04 December 2009

Local Elections 2010: Is 6 Months Enough Time?

This week, parliament began procedures to amend the constitution to allow for early local elections. Less than six months before the elections are to be held, neither the mechanism for setting the date nor the electoral code itself are in place. And the constitution is unfortunately being used again as a completely malleable political instrument -- such frequent changes to the constitution undermine the notion that law should prevail above short-term political interest, whether intentions are good or bad. The only thing that might change my mind in this particular case is if the amendment actually provides long-term institutional flexibility, rather than simply enables elections to be held early this year. I haven't seen the text, so I don't know.

I still think it would be best to hold local elections at their scheduled time. There is no sound reason for early elections, other than inertia (the ruling party proposed the early date as a compromise to the opposition days before rallies began in April, even though such a proposal was not on the agenda). Among parties planning to participate, there seems to be no dissent against early elections, but I think its still worth proposing to hold them at their scheduled time.

If spring elections are inevitable, efforts have to be focused on making them as healthy as possible. The first issue is a cautionary one I've mentioned before -- the law as the draft stands will allow the president to announce the date of the election 45 days in advance but no later than June 1, 2010. This flexibility should not be used to the UNM's political advantage (as it was in 2006 local elections). The president should publicly commit as soon as possible, even if it is not yet possible to do so in law, to the May 30 date everyone assumes will be the date the election is to be held.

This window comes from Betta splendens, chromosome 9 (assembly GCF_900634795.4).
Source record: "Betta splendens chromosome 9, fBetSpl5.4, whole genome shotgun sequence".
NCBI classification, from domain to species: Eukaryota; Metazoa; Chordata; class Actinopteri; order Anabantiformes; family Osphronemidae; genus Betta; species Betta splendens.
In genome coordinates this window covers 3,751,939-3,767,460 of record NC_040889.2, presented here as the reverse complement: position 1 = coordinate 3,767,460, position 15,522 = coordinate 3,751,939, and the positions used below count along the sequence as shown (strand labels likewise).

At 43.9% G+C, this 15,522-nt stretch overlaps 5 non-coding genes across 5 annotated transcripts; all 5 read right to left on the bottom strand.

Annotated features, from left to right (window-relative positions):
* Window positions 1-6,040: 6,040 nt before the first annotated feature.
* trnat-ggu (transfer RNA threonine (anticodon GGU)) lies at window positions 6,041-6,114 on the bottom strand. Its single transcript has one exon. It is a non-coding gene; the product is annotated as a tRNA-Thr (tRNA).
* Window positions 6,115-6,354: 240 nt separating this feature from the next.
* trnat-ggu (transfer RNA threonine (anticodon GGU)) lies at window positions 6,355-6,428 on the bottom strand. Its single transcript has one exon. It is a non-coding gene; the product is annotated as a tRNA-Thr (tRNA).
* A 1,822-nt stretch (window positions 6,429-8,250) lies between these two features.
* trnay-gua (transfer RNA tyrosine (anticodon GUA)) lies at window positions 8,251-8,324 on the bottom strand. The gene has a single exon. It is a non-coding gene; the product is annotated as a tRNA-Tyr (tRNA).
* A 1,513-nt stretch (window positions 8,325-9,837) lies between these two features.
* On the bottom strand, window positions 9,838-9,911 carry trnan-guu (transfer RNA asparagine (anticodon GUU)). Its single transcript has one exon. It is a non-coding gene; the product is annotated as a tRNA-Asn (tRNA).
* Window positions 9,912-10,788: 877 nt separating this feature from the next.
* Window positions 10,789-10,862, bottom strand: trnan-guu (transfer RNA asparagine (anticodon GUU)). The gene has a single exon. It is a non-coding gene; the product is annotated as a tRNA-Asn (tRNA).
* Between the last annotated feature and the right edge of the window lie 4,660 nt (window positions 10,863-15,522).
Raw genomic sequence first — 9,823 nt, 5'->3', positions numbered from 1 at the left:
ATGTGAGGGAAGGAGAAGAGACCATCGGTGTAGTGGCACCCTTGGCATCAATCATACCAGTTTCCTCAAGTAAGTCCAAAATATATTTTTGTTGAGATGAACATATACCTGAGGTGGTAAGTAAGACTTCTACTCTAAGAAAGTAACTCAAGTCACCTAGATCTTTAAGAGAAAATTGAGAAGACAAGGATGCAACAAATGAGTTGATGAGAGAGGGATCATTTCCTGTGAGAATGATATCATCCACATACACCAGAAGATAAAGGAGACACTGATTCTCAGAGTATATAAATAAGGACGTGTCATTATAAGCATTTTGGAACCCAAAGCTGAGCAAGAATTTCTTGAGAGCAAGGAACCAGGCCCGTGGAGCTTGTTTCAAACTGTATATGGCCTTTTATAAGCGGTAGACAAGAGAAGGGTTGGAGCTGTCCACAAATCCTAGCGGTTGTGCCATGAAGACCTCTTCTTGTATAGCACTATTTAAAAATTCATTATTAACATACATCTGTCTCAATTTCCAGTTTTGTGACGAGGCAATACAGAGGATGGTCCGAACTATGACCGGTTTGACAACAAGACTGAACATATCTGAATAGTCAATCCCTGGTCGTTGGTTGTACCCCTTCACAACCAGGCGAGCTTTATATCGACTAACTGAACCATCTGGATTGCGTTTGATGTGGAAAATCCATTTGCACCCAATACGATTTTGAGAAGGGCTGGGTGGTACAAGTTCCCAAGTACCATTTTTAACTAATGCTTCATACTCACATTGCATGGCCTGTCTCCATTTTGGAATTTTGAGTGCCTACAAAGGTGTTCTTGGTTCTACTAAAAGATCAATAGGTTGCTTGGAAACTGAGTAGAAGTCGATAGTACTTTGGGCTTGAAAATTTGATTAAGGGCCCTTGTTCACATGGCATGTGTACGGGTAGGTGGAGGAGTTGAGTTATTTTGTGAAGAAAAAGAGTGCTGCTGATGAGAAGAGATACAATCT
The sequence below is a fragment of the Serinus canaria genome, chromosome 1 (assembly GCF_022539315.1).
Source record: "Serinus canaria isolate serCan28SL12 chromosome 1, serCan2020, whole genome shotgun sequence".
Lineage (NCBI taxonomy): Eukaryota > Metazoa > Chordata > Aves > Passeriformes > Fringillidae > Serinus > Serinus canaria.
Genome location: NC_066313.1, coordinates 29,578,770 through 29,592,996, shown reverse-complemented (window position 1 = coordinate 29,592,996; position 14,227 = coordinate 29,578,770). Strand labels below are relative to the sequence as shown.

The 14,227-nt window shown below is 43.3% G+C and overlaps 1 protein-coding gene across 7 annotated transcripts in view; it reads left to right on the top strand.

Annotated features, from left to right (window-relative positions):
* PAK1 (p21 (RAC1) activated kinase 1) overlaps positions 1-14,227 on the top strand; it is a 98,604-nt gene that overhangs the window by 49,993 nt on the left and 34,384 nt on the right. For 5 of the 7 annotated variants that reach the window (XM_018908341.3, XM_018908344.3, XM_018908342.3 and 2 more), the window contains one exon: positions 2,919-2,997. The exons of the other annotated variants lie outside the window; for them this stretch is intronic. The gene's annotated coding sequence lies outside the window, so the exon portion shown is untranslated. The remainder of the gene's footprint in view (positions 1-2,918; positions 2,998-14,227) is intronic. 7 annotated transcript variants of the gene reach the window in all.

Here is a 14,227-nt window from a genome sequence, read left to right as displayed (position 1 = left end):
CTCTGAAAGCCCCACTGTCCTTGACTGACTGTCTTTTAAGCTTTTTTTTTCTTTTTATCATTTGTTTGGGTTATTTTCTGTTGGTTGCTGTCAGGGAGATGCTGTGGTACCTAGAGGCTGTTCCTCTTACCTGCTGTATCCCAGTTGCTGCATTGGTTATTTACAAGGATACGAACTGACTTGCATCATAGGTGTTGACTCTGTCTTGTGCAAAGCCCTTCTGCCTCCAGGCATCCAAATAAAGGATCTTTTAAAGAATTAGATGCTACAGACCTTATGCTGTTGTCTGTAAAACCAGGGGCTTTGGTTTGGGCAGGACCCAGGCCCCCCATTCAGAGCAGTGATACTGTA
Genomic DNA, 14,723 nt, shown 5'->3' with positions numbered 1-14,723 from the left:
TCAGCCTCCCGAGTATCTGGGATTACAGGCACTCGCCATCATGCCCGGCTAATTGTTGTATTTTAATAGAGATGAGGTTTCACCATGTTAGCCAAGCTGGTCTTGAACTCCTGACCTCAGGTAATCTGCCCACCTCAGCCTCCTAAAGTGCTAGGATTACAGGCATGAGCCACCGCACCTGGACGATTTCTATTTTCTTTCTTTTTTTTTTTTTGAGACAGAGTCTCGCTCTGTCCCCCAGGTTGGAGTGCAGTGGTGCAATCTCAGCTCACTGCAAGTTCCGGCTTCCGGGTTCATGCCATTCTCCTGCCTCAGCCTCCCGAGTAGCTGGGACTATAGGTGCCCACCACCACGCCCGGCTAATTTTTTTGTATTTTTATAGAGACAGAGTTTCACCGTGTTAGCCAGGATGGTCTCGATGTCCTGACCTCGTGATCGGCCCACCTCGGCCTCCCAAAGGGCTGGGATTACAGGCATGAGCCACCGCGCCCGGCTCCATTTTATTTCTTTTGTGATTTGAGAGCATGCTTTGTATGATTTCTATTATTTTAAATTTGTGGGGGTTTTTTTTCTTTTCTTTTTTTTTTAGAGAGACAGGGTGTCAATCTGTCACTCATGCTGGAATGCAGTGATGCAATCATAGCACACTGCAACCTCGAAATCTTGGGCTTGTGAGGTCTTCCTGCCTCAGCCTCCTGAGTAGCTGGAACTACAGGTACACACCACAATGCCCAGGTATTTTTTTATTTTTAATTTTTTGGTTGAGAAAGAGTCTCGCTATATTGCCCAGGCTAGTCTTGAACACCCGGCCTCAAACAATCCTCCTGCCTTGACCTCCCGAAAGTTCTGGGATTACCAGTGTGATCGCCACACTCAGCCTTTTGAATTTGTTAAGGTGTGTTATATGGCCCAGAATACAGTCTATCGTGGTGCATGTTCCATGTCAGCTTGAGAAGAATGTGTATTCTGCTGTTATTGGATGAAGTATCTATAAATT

The second issue concerns, again, the threshold. I still firmly believe a threshold higher than 30% will grant far greater confidence about the outcome of the mayoral election. Whatever the decision, however, the electoral code must also clearly proscribe the extralegal use of administrative resources and provide for an acceptable appeals process -- in ways that have the confidence of a wide spectrum of parties, NGOs, and international organizations. There are multiple points of view regarding the threshold: my main concern is whether the ruling party has the ability -- legally or otherwise -- to manipulate the outcome, in advance using the powers and resources of the incumbency in ways considered illegitimate in healthy democracies or on election day itself. It is one thing if the UNM's candidate (reportedly acknowledged to be incumbent Gigi Ugulava) could genuinely obtain a 30% victory in a free and fair election (not ideal from the point of view of legitimacy, but still democratic). It is another thing if the UNM's candidate could only really obtain 29% of the vote but through various illicit means proclaims victory.

Finally, though at this point the matter seems moot, I still think the direct election of the Tbilisi mayor was not only unnecessary (and possibly counterproductive) for advancing Georgian democracy, it was something that, strategically, opposition parties should not have accepted. Given the fractured nature of the opposition, they would probably have a better shot at securing control of the mayor's office if they had focused their attention on getting a majority of seats in a directly-elected city council that would itself select a mayor (this was an important democratic change to the law already in advance of the 2006 local elections, one now fated to have been relevant for a single election). Now, the race for the Tbilisi city council has become relatively less important, when this is a body that provides an excellent opportunity to seed both a multiparty democratic system and the deepening of legislative power, both features that could usefully be extended to the national parliament in anticipation of 2012 elections.

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